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Writing Content that Sticks

Posted By Laura Selby Co-Chair, Publications SIG, Monday, September 16, 2019
Writing Content that Sticks

Laura Selby

Bradley Kolar from Avail Advisors opened the ACLEA Chicago meeting this summer with an engaging presentation on “Creating Learning that Actually Works.” He discussed foundational principles of good learning that creates “learning that sticks.”

He said that “good learning is about equipping people to make decisions” and suggested that:

  • training should focus on experiences and decisions as opposed to providing facts—just telling someone what’s new in an area doesn’t help them make decisions;
  • learners want to hear about how a subject matter expert thinks not just what the expert knows; and
  • good learning should be engaging.

I started to think about these fundamental principles in the publishing context. Are we “creating content that sticks”? Do our CLE publications equip our readers to make decisions? Or do they focus on telling the reader about information and not on what to do with the information? Do our publications present the content in an engaging way?  

Here’s my attempt to translate these fundamental good learning principles to the CLE publishing context so that we can enhance the usefulness of our publications to our readers.

  • Explain how a new development will change existing practice; don’t just set out the fact of the new development (e.g., don’t give a summary of a new case without explaining why it’s important or how it will change practice in the area).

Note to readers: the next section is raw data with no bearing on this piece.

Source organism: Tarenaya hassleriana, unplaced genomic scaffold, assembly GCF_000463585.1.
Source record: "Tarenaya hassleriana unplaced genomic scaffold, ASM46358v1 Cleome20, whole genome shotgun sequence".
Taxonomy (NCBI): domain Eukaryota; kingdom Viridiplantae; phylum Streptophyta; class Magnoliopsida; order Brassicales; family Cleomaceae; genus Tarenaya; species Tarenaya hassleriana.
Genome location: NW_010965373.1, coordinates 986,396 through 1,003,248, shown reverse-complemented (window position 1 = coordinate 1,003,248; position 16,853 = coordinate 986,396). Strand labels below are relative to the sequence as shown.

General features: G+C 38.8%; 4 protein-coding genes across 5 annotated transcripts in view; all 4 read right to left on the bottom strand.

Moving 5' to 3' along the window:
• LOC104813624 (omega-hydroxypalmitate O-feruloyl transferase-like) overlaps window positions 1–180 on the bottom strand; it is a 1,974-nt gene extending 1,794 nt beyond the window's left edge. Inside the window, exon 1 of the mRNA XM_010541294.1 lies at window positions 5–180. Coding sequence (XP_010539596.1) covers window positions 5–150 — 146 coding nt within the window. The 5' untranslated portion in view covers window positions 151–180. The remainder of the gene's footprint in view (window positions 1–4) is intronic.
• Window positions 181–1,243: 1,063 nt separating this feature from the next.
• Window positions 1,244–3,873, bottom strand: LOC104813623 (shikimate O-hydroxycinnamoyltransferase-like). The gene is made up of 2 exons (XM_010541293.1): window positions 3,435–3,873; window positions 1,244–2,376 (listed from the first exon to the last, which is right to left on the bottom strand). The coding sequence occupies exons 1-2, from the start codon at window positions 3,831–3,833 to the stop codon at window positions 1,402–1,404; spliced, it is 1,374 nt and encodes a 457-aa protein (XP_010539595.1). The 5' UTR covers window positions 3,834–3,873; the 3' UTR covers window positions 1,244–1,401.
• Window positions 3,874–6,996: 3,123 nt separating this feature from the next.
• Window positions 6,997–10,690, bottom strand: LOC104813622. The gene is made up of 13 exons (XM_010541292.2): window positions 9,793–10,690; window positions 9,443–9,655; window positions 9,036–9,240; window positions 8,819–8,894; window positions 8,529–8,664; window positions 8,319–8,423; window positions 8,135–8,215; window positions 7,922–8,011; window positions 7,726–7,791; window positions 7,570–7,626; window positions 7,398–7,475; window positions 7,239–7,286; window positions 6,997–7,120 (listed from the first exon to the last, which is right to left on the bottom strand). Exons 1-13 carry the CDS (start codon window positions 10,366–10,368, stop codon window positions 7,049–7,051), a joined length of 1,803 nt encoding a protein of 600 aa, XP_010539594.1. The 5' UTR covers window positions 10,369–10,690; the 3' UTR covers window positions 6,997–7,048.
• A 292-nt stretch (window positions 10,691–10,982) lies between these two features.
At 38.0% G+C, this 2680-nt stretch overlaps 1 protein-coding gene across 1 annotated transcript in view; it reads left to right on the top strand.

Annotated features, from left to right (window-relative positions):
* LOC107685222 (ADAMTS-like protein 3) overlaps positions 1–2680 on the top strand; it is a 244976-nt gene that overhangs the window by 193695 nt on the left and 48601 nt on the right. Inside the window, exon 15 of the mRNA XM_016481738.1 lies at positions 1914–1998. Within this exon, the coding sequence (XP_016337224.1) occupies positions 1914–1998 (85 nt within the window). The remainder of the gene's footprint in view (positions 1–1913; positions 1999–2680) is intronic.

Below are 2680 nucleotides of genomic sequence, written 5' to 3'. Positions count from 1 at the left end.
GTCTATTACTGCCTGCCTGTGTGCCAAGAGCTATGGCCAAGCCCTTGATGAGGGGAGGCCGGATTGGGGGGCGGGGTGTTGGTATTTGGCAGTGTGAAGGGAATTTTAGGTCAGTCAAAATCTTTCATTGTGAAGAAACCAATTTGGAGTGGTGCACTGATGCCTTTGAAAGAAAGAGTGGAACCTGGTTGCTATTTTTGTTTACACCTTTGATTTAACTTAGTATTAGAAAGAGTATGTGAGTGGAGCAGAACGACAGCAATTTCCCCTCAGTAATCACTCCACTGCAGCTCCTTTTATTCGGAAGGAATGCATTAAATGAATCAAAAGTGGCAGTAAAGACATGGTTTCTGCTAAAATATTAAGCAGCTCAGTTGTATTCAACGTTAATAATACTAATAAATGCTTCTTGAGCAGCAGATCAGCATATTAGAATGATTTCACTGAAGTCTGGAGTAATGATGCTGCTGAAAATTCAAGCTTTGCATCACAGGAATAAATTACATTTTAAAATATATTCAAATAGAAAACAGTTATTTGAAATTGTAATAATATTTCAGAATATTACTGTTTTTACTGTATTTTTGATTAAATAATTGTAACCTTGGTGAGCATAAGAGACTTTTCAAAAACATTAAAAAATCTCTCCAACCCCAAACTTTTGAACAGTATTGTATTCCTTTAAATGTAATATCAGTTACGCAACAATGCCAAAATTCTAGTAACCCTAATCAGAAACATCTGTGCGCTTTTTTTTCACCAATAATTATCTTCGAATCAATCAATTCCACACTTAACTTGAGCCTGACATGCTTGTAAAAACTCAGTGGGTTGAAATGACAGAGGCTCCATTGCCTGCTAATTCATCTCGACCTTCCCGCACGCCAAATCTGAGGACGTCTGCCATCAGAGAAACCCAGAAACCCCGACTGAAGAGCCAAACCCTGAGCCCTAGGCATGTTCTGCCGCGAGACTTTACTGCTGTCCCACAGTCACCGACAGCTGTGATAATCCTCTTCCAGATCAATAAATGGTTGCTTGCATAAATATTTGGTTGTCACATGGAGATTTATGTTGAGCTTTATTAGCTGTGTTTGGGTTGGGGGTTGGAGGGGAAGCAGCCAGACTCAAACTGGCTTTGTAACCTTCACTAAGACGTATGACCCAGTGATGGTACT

• Offer guidance to help make decisions (e.g., practice tips, decision trees, pros and cons of choosing procedures or adopting particular strategies).
  • Locate important information earlier in the chapter or paper and follow with the background information (i.e., the inverted pyramid).
  • Enhance the readability of the content:
    • Use headings and subheadings to break up the content and improve the readers’ ability to scan it for interest;
    • Write headings/subheadings that are active versus descriptive, where appropriate (e.g., Prepare the Witness for Examination versus Witness Preparation);
    • Write short paragraphs and break apart long paragraphs (that 700-word paragraph looks bad in print and much worse online!);
    • Use a variety of sentence lengths and structures to keep the reader interested;
    • Use the active voice; and
    • Write clear and crisp sentences—write to be understood.

What would you add to this list?

Tags:  content  learning  reader engagement  training 

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